Know your my.cnf groups, part II

Ronald Bradford’s recent warning to be sure to know your my.cnf sections reminded me of a similar issue that I ran into last summer, where putting the “group” option in both the [mysqld_safe] and [mysqld] directives resulted in a mostly silent problem.

I started noticing this in MySQL 5.1 and it affected both the official MySQL binary and the Percona binary. In trying to be conscientious, I had the following set:

[mysqld_safe]
user=mysql
group=mysql

[mysqld]
user=mysql
group=mysql

However, when the MySQL server started up, the error log showed

[Warning] option 'group_concat_max_len': unsigned value 0 adjusted to 4

This was obviously a problem, but I only started noticing it during MySQL restarts, which was mostly during upgrades to MySQL 5.1. I tracked it down and realized that when I removed the “group” option from the [mysqld] directive, the warning did not come up.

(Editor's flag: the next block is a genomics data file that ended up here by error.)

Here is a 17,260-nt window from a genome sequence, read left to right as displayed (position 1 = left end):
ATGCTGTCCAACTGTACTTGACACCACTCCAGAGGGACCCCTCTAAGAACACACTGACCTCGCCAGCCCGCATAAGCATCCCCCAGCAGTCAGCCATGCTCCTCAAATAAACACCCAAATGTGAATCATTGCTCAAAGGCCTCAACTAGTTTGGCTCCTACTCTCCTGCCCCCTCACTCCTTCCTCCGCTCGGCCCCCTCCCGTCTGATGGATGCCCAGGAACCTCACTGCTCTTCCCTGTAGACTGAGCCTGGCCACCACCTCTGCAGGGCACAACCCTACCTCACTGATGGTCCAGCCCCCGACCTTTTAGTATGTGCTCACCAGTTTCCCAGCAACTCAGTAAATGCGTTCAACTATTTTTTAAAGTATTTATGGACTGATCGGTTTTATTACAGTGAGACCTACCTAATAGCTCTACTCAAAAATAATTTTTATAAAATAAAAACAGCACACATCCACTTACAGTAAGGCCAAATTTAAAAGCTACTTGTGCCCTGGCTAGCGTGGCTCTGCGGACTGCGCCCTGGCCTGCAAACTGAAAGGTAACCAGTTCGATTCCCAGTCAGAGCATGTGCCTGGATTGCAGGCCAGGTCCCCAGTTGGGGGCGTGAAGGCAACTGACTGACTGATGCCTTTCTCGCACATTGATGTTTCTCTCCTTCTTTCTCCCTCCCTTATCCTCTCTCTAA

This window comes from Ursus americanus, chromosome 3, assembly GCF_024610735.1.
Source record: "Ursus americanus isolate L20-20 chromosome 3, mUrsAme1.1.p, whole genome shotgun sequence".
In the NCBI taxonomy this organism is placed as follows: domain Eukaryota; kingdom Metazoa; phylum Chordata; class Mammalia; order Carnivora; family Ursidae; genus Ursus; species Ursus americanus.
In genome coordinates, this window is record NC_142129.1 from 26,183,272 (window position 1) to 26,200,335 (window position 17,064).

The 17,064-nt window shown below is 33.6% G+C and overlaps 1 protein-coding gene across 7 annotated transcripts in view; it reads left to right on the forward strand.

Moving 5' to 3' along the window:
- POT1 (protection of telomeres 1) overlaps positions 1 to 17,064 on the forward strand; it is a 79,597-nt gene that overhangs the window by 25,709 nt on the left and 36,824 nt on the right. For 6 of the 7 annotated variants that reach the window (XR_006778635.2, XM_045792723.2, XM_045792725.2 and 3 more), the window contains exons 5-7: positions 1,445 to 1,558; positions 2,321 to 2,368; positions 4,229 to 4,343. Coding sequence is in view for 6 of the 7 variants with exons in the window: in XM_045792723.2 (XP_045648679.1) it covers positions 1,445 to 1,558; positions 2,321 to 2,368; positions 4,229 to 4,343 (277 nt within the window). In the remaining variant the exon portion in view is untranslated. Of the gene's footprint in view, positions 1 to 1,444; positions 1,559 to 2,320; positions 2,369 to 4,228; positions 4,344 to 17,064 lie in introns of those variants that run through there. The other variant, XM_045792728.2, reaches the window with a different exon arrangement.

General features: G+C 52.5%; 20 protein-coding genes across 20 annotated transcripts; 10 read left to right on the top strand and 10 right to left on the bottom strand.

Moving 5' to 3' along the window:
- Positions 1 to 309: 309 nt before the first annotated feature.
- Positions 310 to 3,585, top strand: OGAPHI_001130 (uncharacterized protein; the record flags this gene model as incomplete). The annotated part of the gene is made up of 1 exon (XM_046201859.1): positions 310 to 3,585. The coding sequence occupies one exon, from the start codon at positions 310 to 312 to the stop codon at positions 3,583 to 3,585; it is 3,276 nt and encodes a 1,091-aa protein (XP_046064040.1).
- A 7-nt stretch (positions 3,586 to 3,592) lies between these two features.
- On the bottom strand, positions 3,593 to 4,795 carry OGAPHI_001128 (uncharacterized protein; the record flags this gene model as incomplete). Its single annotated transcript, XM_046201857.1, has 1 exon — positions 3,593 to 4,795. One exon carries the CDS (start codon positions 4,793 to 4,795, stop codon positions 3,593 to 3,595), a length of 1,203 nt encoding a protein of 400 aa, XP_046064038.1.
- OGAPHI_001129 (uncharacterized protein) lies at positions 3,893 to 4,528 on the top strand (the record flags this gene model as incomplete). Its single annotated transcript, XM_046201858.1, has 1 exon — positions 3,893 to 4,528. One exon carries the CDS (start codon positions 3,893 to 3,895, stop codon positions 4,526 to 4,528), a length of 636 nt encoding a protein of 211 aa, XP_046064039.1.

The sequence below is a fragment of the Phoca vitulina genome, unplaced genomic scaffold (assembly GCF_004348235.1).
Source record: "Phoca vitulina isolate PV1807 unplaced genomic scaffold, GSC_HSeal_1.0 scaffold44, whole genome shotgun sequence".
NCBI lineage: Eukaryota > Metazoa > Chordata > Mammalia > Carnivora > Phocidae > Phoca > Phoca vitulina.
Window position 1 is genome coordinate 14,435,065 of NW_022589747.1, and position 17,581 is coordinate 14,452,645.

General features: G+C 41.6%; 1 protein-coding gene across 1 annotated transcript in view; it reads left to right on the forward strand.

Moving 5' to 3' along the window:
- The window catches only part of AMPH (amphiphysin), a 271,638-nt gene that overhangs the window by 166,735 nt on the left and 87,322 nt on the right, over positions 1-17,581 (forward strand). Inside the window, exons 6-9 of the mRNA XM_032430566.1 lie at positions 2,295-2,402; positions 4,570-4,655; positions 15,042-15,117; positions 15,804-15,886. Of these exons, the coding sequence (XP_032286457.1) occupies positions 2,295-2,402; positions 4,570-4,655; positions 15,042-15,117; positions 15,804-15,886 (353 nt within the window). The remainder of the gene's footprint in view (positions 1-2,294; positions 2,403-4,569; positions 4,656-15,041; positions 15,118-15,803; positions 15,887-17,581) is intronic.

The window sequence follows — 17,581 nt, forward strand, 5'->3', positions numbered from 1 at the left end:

The problem is that [safe_mysqld] sees “group” as the “group” option, but [mysqld] does not know about the “group” option. The MySQL server allows the shortest unique identifier of an option to *be* that option. Thus, “group” is an acceptable abbreviation for “group_concat_max_len”.

So mysqld was taking:
group=mysql

and translating it to:
group_concat_max_len=mysql

but “mysql” is a string, not a number, so MySQL tried to be helpful by converting to a number….so it was as if I stated:
group_concat_max_len=0

I filed a bug for this back in June:
http://bugs.mysql.com/bug.php?id=45379. The response was “If 3 different people ask about removing this feature reclassifying report to feature request with new synopsis.”

So, a second moral: make a bug report if you want things to get changed, and if you see a bug report for a problem you’re encountering, make sure to add your voice so that MySQL understands that an issue is indeed serious.

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